One day, we have rights. The next day, those rights are gone.
We count today. But not tomorrow.
I turned 65 this year, and trying to figure out how to sign up for Medicare when I have legally married in a state that does not recognize the legality of my marriage while the federal government does so has been nightmarish. Since my husband's employer does not grant me spousal benefits, though those had been offered for a few days after the door to same-sex marriage opened here last year, I cannot consider the option of my spouse's insurance coverage as I have made my Medicare choices — though it's possible that the option to claim spousal benefits will be there all over again in a month, if the national Supremes knock down bans on same-sex marriage nationwide.
But can a person then shift the Medicare choices he or she has just made a few months ago, based on the best options available at that time? There have been these complex questions to consider as we make our way through the legal limbo, and then questions about how to file tax returns at the state and federal level, when the state does not recognize our marriage but the federal government does recognize it.`
Having this done to us by people claiming to be acting on behalf of the Deity and his incarnate Son Jesus Christ: it's more than a little chagrining, as you might imagine. We had hoped, I suppose, for a time in our lives when we would not be treated as objects in this way — by people of faith and unscrupulous political leaders determined to benefit politically from playing to the prejudices and fears of said people of faith.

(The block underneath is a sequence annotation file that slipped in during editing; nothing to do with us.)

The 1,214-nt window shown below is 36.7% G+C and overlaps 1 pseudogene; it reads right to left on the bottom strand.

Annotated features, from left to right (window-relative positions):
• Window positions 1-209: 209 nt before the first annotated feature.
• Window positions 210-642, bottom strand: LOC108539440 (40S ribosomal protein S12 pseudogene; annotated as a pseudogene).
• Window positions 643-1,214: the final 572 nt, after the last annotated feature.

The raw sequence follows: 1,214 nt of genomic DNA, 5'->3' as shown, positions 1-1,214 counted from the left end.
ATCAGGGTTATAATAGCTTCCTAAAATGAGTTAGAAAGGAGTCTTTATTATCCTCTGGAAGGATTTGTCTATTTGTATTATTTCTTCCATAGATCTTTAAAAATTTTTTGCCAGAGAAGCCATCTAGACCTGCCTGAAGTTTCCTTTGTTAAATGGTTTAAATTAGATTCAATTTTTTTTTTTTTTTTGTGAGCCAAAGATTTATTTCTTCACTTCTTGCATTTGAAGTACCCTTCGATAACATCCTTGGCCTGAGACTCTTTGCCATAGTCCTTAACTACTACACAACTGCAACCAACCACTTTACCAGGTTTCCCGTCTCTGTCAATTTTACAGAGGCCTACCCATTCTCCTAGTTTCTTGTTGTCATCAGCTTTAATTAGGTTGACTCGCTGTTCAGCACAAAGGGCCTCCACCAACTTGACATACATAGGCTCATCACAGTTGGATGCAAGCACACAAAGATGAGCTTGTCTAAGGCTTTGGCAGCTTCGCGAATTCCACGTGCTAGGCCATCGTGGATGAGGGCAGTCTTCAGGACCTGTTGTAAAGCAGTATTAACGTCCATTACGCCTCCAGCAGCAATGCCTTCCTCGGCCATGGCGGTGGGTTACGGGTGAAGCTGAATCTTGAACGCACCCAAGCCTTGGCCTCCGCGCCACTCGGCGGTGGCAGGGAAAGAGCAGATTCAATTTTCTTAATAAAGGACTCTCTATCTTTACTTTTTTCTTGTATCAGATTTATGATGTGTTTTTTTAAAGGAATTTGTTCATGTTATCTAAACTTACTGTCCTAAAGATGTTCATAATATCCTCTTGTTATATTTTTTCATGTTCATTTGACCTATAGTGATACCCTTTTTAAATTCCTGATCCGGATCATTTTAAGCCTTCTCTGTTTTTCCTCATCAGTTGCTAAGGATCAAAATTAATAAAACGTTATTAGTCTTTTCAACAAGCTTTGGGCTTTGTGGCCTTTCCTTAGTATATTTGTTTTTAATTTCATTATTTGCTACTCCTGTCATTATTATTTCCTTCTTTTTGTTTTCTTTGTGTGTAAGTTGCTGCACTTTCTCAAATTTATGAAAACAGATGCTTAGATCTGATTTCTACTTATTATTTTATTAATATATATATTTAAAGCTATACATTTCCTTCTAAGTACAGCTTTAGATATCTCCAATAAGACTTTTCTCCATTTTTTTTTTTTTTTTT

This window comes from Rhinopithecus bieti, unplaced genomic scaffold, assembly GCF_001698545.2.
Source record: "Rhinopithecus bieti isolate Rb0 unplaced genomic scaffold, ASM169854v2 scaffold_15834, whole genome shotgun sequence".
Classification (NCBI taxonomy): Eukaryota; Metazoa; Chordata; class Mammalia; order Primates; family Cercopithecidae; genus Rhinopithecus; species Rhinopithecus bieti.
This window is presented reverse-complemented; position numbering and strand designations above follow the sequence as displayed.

We had hoped for a time when we might enjoy, with some peace and freedom, the benefits of being legally married, after 44 years together in which that option was not possible for us — not in this state, at least.
That time is not yet here. It's possible that the U.S. Supremes will assure that it arrives for LGBT citizens across the land with whatever judgment they hand down next month.
But, then again, it's also possible that, in their infinite wisdom, they'll choose to permit LGBT people to continue to be used as human ping-pong balls in malicious political and religious games.
Whatever their verdict, we intend to keep on living as best we can, faithful to our belief that love matters more than anything else in the world, and that no one can take love from the hearts and souls of those determined to continue loving, to continue being who God has made them to be, no matter what laws the tormenters pass or what racks they set up to break the bodies and spirits of those they wish to torment.